Car rental: Avis, Europcar, Hertz, National and Sixt, among others, are represented at the airport.
Airport Taxis: Taxis are readily available outside both terminals. They take around 30 minutes to get to the city centre.
Facilities: There are several restaurants, shops, bars and cafes throughout the airport, as well as banks, currency exchange and ATMs in Terminals 1 and 2. There is wifi access in all terminals. Disabled facilities are good; passengers with special needs should contact their airline in advance.
Parking: Short-term parking is charged at about €1 every 20 minutes up to €22 (P1 and P2) or €25 (P4 and P5) per day. Long-term parking is charged at between €70 and €150 per week.
Departure tax: None.
Hamburg's extensive public transport system consists of the U-Bahn (subway), the S-Bahn (suburban train), buses and harbour ferries, and makes getting around without a car pleasurable and easy. The U-Bahn is excellent and serves the whole city centre; it connects with the S-Bahn that services the suburbs, and this train network is the fastest way to get around the city. Buses are also convenient and night buses operate in the downtown area. Taxis are generally less expensive than in other German cities and are available at all hours. It is possible to hire a car but parking in some areas of the city, like the famous Reeperbahn, is extremely difficult to find and makes driving stressful. Like most cities in Germany it is possible to hire bicycles at very little cost and this is a fun way to get around. Parts of the city are best explored on foot and it is generally considered a safe city, but it is worth taking good care of your possessions when walking and using public transport.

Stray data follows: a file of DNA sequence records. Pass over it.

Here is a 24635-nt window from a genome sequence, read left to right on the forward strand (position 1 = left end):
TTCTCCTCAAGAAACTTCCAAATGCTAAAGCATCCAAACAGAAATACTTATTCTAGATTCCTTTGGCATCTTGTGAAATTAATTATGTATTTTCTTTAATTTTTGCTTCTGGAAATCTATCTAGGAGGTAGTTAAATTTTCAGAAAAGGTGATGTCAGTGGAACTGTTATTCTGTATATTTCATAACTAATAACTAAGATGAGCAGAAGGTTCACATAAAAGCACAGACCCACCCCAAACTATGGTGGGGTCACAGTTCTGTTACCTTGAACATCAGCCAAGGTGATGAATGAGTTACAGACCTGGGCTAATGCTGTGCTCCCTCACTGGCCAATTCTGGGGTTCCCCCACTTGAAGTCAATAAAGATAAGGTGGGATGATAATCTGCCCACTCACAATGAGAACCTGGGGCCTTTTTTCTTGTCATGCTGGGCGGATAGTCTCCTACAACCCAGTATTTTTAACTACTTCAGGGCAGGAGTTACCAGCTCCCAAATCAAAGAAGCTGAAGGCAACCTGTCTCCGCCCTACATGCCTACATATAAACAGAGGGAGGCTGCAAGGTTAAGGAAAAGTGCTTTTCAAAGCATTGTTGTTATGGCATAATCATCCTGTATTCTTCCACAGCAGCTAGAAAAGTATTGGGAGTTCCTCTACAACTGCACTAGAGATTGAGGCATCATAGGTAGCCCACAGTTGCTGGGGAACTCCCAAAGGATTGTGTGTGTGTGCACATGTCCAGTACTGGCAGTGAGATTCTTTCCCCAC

Hamburg has an oceanic climate which means that it is a fairly wet and windy city, with prevailing westerly winds blowing in moist air from the North Sea. Summers are warm but rainy, with occasional and brief dry, sunny spells. Winters are cold, sometimes chilling to 28ºF (-2ºC) in January, the coldest month, when the Elbe and lakes in the city centre have been known to freeze enough for ice-skating. Snowfall is usually light and Hamburg generally only experiences one or two heavy snowfalls a year, starting in early December, with icy sleet being the more common form of winter precipitation. Spring is very pleasant in Hamburg, when the city's thousands of trees come into bloom with a new cloak of green and days start to warm up after the dreary winter. In fact, despite summer being the most popular period for tourism, spring is the best time to visit Hamburg, not least of all because it is the season which shows off the city's numerous parks and gardens to their best advantage. Summer can be delightful, and there are many events to be enjoyed in the hottest months, but attractions can also get very crowded and everything is more expensive.